intently at the game, and suddenly moves a piece three spaces,
knocking another piece off the board.  He looks up.  "Sorry,
Father," he says.  Ruthie wonders for a minute if Albert is the
priest's son, but something about that seems strange.  The she
remembers hearing that goyische priests didn't get married,
so they couldn't have any children.  She tries to figure out how
they decide who will be in charge of the congregation next, if they
have no sons, but decides it doesn't really matter to her.  All
that matters is Albert; the rest of the goyim can do whatever they
want, even if it doesn't make any sense.
        "Are you winning?" the priest-or-monk asks wryly.  Albert
doesn't answer.  "You have a visitor," the robed man says, then
goes to the other end of the room without further introduction.
        Ruthie swallows hard and looks at Albert.  He doesn't seem
to recognize her at first.  She thinks her heart will break if he
has forgotten her, and it almost has when she sees him smile in
recognition.  "Hey," he says amiably, "I didn't think we'd see  you
around her again after what happened Saturday.  You're pretty
tough, for a girl."  He nods approvingly.
        Ruthie realizes she has been holding her breath, and lets
it go.  "I wanted to say thank you," she says.
        He shrugs.  "What was I gonna do?  Let that nozzle cut up
your pretty face?"
        Ruthie looks pointedly around the room.  Most of the boys
had been out on Saturday.  She had seen them playing basketball. 
"The rest of them would have," she says.
        Albert shuffles his feet uncomfortably. "Aw, they're good
guys."  There is nothing to say for a minute.  Ruthie's eyes dart
around the strange room; Albert stares at a dust curl on the floor.
Finally, he looks up.  "You have a name?"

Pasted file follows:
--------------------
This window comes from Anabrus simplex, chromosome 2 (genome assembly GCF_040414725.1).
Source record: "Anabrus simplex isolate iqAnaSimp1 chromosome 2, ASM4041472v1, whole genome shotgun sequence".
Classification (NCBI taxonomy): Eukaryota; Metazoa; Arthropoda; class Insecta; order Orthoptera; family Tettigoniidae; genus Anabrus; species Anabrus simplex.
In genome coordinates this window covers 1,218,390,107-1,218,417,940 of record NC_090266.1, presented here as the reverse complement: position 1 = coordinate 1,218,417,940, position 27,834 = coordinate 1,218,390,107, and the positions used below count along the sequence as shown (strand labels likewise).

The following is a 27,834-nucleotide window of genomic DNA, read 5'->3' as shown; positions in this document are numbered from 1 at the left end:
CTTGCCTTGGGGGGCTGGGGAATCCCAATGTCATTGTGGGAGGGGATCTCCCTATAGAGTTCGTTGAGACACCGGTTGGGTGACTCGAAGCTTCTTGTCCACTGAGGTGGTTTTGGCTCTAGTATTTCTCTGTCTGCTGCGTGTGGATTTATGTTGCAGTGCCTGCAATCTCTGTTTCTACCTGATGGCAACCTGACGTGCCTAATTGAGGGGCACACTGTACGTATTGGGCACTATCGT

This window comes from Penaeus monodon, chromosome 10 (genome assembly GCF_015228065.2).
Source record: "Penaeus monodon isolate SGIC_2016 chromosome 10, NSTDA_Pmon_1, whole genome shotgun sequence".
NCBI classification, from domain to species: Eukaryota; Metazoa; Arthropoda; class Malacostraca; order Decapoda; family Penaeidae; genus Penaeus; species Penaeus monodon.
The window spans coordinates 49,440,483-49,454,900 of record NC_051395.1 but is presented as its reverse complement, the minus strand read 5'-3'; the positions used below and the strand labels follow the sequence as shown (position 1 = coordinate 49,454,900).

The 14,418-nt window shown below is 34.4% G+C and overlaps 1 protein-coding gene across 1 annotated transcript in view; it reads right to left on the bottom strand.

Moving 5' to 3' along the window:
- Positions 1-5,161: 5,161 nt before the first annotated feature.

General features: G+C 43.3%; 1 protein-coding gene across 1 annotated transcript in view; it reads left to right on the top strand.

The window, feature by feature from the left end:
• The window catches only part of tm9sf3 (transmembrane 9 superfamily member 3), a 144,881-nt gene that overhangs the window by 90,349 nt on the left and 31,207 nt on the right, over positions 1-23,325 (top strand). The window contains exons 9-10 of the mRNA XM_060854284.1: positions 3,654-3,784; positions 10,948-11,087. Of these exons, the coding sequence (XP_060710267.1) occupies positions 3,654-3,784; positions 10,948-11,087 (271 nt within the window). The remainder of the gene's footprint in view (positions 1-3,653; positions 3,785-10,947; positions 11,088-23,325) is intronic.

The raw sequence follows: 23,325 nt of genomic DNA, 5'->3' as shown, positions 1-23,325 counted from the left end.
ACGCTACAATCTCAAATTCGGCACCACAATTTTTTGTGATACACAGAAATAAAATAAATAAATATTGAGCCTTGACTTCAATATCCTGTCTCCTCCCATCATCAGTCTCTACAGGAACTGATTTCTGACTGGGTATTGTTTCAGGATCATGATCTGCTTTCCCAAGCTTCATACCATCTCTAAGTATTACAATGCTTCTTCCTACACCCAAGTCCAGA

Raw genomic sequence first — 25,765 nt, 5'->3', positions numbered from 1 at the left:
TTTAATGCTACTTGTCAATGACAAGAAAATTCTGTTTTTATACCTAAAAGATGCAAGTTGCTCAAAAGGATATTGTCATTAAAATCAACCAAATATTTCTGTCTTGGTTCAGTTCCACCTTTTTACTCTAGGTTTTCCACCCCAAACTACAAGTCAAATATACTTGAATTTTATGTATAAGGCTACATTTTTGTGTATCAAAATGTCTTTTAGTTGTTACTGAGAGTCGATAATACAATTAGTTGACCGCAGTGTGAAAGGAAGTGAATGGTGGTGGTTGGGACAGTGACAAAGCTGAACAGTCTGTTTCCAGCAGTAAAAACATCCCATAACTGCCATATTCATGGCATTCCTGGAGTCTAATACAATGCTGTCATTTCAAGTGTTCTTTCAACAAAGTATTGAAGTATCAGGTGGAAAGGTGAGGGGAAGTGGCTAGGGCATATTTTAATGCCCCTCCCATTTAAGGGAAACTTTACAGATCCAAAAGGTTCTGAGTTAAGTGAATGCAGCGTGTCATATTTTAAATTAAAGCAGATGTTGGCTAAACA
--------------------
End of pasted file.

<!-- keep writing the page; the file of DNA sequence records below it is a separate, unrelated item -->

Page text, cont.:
"It's Ruthie," she tells him.  "Ruthie Minkin."
        "Ruthie," he repeats, just trying it out.  He nods for no
reason, then looks at her again.  "Do you play chess?" he asks.
        Ruthie shakes her head.
        "Do you want to learn?"
        Ruthie does not particularly care about learning chess, but
she does want to stay here, so she says yes.  Albert spends the
next twenty minutes teaching her the rules of the game, then beats
her soundly in five.  Forgetting that the game doesn't interest
her, she demands a re-match.  This one takes nearly half an hour
before she loses.  They talk while they play, and somewhere in the
conversation, the subject of age comes up.  Albert will be fourteen
in June, he says.  He looks Ruthie over carefully, and says, "What
are you, about twelve?"
        She says yes, although she is ten.  She will tell him the
truth in two years, on the Fourth of July, after the fireworks, the
warm breeze, and the bottle of sweet kosher wine she has stolen
from her foster home have combined to take them past the point of
no return, and he will be angry at the deception and will leave her
crying alone in the park (but he will come back to her an hour
later, and then only the truth will be between them, and, after,
he will whisper, "I love you Ruthie," and she will hold tight to
it because she will know in her heart that he will never say it
again, and she will be right), but right now the lie seems innocent
enough.  She doesn't stop to wonder why she told it.